Squamish's Rob Fagan and other Canadians Chris Robanske, Kevin Hill and Jake Holden will take to the snowboard cross course, hoping to recapture a medal after Mike Robertson's silver in 2010. Travis Gerrits, a world championship silver medallist and a World Cup winner this year, is Canada's lone aerials competitor.

Tuesday, Feb. 18

Men's halfpipe ski; women's giant slalom

The Whistler-based halfpipe team will shoot for multiple medals, though they'll be up against tough French and American squads who are capable of doing the same. Mike Riddle, Justin Dorey, Matt Margetts and Noah Bowman all have the ability to lay down a gold-medal run in the pipe for Canada.

Marie-Michele Gagnon leads the women's alpine team into the Feb. 18 GS, but fellow Canadians Erin Mielzynski and Marie-Pier Prefontaine could turn in strong showings in this race as well.

Wednesday, Feb. 19

Women's bobsleigh; men's giant slalom; men's and women's parallel giant slalom; biathlon mixed relay; cross-country team sprints

Can they find the Olympic magic together again? Kaillie Humphries and Heather Moyse will attempt to tame the Sochi track and reclaim the bobsleigh gold they captured as a duo in Whistler in 2010. Humphries has been the undisputed top pilot since the last Winter Games and claimed another World Cup title this season.

Jasey-Jay Anderson is back to defend his gold medal in the men's PGS, while fellow Canadian rider Caroline Calvé can challenge for a medal on the women's side.

Thursday, Feb. 20

Men's ski cross; women's halfpipe ski

Whistler's Dave Duncan has been on fire this World Cup ski cross season and he'll look to roll the momentum over to Sochi alongside Canadians Brady Leman and former world champ Chris Del Bosco, who was fourth in 2010 and on the podium for the Olympic test event in Russia last winter. All three are serious medal contenders.

Roz Groenewoud showed that her knees are doing just fine when she reached the Winter X Games podium last month, just a few weeks removed from bilateral knee surgery.

Considered one of the favourites ever since halfpipe skiing was announced as a new Olympic event, a medal will be in sight for the Squamish resident. Alberta's Keltie Hansen could be a dark horse pick for a podium finish.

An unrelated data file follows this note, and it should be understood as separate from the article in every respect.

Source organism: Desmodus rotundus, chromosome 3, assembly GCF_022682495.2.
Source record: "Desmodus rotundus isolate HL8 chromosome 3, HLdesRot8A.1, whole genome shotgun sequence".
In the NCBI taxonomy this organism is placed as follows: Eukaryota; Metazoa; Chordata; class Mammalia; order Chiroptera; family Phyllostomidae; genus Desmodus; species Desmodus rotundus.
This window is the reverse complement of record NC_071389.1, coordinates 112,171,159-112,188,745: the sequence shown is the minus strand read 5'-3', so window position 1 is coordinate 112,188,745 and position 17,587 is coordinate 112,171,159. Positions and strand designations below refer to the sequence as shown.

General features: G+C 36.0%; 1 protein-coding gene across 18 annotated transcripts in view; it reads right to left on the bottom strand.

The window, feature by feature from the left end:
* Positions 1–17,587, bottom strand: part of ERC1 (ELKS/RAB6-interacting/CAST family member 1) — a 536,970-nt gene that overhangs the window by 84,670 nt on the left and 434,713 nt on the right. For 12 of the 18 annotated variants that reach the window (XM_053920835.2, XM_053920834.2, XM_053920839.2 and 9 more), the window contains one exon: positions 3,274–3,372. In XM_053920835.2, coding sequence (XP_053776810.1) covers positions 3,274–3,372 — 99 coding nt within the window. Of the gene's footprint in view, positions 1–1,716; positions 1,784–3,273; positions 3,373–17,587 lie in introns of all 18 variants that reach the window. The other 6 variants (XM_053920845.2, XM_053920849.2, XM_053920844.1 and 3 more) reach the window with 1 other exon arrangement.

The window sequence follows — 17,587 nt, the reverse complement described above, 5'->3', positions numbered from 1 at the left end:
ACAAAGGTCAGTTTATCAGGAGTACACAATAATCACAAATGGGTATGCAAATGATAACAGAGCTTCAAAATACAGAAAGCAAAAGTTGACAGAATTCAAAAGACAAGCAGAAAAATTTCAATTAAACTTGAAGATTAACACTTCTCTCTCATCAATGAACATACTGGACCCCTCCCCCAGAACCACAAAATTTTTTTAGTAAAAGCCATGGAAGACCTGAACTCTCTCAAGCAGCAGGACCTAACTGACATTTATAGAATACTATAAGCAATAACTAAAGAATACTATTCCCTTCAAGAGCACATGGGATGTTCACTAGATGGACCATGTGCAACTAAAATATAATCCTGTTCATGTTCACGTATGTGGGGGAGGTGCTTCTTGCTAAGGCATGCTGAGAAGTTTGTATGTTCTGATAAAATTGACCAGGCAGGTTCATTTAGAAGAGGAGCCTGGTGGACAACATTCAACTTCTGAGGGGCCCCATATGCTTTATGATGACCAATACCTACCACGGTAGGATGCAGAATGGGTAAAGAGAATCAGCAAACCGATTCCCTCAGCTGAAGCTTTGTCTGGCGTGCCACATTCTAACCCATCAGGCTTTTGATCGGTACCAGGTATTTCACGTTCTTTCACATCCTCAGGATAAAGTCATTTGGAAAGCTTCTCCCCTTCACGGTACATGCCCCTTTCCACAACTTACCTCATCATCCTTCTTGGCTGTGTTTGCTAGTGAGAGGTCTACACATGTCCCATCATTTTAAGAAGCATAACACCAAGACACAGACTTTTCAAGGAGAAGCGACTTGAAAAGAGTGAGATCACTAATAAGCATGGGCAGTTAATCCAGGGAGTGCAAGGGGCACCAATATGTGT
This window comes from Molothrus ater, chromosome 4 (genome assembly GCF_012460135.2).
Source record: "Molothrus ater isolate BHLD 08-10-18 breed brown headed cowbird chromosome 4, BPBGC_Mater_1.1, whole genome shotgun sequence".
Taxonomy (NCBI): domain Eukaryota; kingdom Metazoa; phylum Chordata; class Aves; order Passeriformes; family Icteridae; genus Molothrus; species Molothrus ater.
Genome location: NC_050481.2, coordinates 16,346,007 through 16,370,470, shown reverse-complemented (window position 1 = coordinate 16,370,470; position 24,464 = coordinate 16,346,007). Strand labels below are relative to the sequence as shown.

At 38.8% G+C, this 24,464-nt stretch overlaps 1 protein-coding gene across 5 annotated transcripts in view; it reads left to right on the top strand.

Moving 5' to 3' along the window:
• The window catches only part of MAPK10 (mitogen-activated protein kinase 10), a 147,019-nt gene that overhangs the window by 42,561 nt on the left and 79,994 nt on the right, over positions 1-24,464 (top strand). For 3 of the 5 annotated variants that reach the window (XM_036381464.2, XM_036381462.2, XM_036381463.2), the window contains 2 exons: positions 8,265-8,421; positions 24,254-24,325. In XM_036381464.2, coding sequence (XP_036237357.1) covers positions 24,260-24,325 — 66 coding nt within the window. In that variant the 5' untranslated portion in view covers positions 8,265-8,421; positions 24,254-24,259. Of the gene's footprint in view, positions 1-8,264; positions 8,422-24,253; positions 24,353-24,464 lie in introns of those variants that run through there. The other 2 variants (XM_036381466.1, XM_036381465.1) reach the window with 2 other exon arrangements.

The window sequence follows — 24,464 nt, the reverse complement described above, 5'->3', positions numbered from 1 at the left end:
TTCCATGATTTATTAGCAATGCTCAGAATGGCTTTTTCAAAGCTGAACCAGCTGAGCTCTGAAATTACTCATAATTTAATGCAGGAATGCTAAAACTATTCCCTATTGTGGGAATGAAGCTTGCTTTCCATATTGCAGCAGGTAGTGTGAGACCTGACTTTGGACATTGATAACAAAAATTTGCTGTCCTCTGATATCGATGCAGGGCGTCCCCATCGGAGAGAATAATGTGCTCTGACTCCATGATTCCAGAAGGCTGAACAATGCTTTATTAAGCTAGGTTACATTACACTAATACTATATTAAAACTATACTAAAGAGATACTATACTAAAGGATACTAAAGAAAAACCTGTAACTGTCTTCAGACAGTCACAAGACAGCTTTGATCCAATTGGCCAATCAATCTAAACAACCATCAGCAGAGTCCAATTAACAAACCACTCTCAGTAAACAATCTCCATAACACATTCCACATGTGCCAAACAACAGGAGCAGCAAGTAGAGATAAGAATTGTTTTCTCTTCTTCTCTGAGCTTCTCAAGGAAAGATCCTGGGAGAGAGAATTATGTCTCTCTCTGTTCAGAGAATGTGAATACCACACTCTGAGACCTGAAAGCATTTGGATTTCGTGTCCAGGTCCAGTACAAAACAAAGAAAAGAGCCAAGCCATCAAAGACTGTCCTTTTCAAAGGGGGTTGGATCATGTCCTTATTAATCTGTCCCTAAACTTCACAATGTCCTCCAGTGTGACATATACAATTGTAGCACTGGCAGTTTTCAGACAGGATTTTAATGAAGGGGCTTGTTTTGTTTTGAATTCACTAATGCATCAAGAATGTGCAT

Friday, Feb. 21

Women's ski cross; women's slalom

Marielle Thompson arrives in Sochi in the middle of a dominant season of ski cross racing. The Whistler product has two wins and four podium finishes this season, and also skied to a silver medal at last year's Olympic test run. Former world champ Kelsey Serwa and fellow B.C. skier Georgia Simmerling give Canada a very deep lineup for this event.

The Canadian alpine team will once again turn to Marie-Michele Gagnon in what's been her strongest discipline. She goes into Sochi ranked fourth on the World Cup tour in women's slalom thanks to three top-five results this winter.

Saturday, Feb. 22

Men's slalom; men's and women's parallel slalom; women's biathlon relay; women's 30 km cross-country mass start

Whistler's Mike Janyk has a long wait for his race, but will be Canada's best hope for a strong slalom finish while making his third trip to the Olympics. Janyk has struggled for much of this season but has posted top-20 finishes in each of his other two appearances at the Winter Games.

Sunday, Feb. 23

Four-man bobsleigh; men's 50 km cross-country mass start

Why, yes, there is more than just a men's gold medal hockey game on the day of the closing ceremonies. Lyndon Rush drove Canada 1 to bronze in four-man competition at the Whistler Sliding Centre in 2010. The crews piloted by Chris Spring and Justin Kripps can factor into the medal discussion as well.

Finally, the long-distance cross-country race that runs on the last day of every Winter Olympics is a tradition that you won't want to miss.